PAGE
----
Budget 2022 - Delivering a Fair Recovery
Budget 2022 must build on the lessons learned from the pandemic. The choices Government makes must be focused on building a future that is prosperous, sustainable and fair. To this end Budget 2022 should be socially progressive and promote wellbeing. Despite the immediate uncertainty, Budget 2022 must embrace the need for new approaches to how we as a society prioritise choices. People, well-being, public services and a widespread and fair recovery must come first.
Ireland stands at a major moment of change and looks to a future beyond COVID-19. The pandemic has changed our views on the way we were and on the way we want to be. It exposed a range of issues that were not being adequately addressed and it has changed many people’s priorities as we face the future. In Budget 2022, Government has the opportunity to deliver a fair recovery and build a future that is prosperous, sustainable and fair. In Budget Choices 2022 we set out how this can be done.
It is vital that the fiscal stance adopted by Ireland in response to the Covid-19 crisis supports an economic recovery. Given the scale of disruption caused by the pandemic, it must be recognised that extraordinary Government expenditure will be required to sustain demand and to support incomes as we work our way through the recovery period, and through the return to a new, sustainable, long-term trajectory for the economy.
Ireland’s fiscal stance for Budget 2022 must be primarily focused on supporting demand by supporting the incomes of citizens and through Government capital expenditure. We must not make the mistake of focusing primarily on some arbitrary deficit target.
We face many challenges, most of which pre-date the pandemic. These include a persistent child poverty problem, the low pay of many of our essential workers, a two-tier health system and youth unemployment.
Ireland’s housing crisis continues with the possibility of purchasing a home moving further and further away from the vast majority of the population as costs escalate dramatically. Homelessness has been reduced but social housing provision is far less than what is required. Rents continue to be exorbitant.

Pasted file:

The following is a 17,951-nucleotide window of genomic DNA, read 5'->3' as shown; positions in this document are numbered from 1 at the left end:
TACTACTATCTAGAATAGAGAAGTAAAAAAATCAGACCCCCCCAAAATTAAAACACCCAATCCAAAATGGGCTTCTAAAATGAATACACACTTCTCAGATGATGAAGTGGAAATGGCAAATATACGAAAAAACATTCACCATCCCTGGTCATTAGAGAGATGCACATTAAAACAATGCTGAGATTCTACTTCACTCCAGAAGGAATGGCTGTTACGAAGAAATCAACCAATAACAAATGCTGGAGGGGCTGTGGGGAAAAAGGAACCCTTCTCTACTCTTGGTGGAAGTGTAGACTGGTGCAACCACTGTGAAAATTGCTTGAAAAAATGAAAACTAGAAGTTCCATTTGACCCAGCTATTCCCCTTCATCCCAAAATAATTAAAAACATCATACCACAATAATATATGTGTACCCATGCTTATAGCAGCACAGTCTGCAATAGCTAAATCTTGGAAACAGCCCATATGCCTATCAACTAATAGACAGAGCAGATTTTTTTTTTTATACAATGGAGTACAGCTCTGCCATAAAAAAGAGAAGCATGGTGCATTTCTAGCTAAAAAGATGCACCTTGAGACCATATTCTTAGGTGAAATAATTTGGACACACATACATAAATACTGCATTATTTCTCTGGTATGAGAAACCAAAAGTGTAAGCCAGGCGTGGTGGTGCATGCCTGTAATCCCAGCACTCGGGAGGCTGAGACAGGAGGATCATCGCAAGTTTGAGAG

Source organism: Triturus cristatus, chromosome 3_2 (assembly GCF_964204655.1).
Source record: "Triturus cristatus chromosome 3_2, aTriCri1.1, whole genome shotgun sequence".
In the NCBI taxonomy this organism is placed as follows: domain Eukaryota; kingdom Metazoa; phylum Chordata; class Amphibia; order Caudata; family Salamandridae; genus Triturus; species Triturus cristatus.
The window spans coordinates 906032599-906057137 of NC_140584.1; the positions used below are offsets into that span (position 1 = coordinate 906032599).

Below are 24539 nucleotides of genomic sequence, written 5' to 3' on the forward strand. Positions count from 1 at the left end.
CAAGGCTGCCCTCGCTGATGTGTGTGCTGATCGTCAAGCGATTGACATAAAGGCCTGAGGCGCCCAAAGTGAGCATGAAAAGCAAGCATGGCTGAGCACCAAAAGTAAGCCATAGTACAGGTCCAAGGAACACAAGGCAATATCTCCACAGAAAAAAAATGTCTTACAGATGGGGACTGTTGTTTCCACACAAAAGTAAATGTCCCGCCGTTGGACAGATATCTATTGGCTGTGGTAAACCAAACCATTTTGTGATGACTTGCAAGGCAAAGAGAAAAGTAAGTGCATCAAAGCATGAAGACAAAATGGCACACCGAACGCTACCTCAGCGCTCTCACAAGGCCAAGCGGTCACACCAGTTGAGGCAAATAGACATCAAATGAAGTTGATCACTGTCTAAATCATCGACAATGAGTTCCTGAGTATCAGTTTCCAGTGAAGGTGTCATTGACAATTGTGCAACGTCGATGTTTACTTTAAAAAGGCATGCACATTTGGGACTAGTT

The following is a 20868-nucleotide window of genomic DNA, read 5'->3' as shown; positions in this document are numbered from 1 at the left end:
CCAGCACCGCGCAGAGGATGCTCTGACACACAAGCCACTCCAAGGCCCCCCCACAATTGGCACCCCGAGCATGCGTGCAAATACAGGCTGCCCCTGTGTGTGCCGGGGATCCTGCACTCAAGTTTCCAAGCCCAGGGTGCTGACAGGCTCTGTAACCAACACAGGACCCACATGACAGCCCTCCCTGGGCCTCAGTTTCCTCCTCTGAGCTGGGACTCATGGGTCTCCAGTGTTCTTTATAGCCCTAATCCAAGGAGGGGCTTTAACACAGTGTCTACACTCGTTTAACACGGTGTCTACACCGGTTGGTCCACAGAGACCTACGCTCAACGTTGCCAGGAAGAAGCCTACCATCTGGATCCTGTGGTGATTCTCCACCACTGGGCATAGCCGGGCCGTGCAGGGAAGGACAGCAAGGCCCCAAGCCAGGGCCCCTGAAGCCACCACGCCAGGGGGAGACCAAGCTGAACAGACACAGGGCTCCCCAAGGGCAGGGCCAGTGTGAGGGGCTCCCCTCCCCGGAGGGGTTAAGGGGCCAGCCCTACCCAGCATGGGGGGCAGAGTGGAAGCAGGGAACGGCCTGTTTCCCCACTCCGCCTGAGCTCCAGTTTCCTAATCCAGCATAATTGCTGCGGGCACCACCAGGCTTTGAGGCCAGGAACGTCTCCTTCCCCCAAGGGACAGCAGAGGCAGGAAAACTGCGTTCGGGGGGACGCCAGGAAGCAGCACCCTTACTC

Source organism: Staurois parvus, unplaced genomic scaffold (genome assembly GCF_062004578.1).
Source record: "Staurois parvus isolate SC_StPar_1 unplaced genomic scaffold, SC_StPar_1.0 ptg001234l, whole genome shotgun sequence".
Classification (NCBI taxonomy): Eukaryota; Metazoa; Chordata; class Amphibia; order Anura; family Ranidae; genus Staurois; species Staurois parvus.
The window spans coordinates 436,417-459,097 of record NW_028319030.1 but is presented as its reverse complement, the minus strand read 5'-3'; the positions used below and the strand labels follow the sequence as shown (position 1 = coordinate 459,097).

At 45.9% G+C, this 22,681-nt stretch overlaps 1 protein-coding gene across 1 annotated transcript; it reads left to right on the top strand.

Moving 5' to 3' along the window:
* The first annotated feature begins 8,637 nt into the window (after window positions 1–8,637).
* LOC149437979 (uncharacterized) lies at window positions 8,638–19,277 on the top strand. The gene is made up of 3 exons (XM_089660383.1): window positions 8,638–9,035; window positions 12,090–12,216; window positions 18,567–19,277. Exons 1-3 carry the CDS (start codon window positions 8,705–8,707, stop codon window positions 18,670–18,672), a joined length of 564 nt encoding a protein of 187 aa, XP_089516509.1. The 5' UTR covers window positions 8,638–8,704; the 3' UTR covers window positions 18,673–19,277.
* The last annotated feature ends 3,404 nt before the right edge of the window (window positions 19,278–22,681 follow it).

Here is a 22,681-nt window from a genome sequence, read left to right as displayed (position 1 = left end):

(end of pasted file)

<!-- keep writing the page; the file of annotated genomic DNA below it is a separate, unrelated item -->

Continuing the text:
Lessons for Budget 2022
One thing we have learned from Ireland’s response to the pandemic is that the State may need to expand so as to deal effectively with challenges. In responding to Covid-19, Government made the changes required to protect both society and the economy and the common good featured prominently in planning and delivery. The State, the only institution with the required capacity to address the pandemic, expanded to meet the challenge. Yes, mistakes were made in responding to Covid. But lessons were learned; protecting jobs, services and a minimum standard of living were priorities. Now is the time to build on this learning as Budget 2022 is prepared.
Another thing we learned during the pandemic is that when we want to really tackle big challenges we can do so at speed. That is a lesson most Irish people want Government to act on in the period immediately ahead.
Delivering a Fair Recovery
Proceeding as we did before the pandemic will not address the challenges Ireland faces, challenges that existed before the arrival of COVID-19. A new Social Contract is needed and it should be focused on building a sustainable and resilient economic recovery that delivers for everyone.
A new Social Contract that truly delivers for everyone requires a vibrant economy, decent services and infrastructure, just taxation, good governance and sustainability. We must start in Budget 2022. All of the proposals contained in ‘Budget 2022 – Delivering a Fair Recovery’ are focused on building a prosperous, sustainable and fair future and doing so in a fiscally prudent manner.
Summary of Key Packages:
- Housing: €4,529m prioritising increased investment in social housing, an end to the Help to Buy Scheme and investment in homelessness prevention. (p. 8 of Budget Choices)
- Rural, Regional and Community Development: €458m investment prioritising the rollout 400 remote working hub and supporting infrastructure, as well as additional investment in rural transport, and the development of rural enterprise and tourism, and increased funding for the community and voluntary sector. (p. 10 of Budget Choices)
- Healthcare and disability: €1,777m investment prioritising social and community care, disability, mental health and Sláintecare. (p. 11 of Budget Choices)
- Education: €274m investment in areas such as reducing class sizes, adult literacy, DEIS, skills development, community education, digital education and higher education. (p. 12 of Budget Choices)
- Sustainability: €239m investment including funding for renewable energy, biodiversity, Just Transition and the Circular Economy. (p. 14 of Budget Choices)
- Children and Families: €734m focused on Early Childhood Care and Education, paternity leave, a Living Wage for childcare workers and implementation of the White Paper on Direct Provision. (p. 12 of Budget Choices)
- Pensions and Older People: €1,041m prioritising a universal pension, investment in social care and Home Care Packages and increased funding for nursing homes. (p. 13 of Budget Choices)
Taxation Reform: (P4-7 of Budget Choices)
- Minimum Effective Rate of Corporation Tax - €1,000m
- Standard rate pension-related tax reliefs - €423m
- Standard rate discretionary non-pension tax expenditures - €147m
- Improve the monitoring of tax expenditures.
GIVING A VOICE TO THOSE
WHO DON’T HAVE A VOICE
When you support Social Justice Ireland, you are tackling the causes of problems.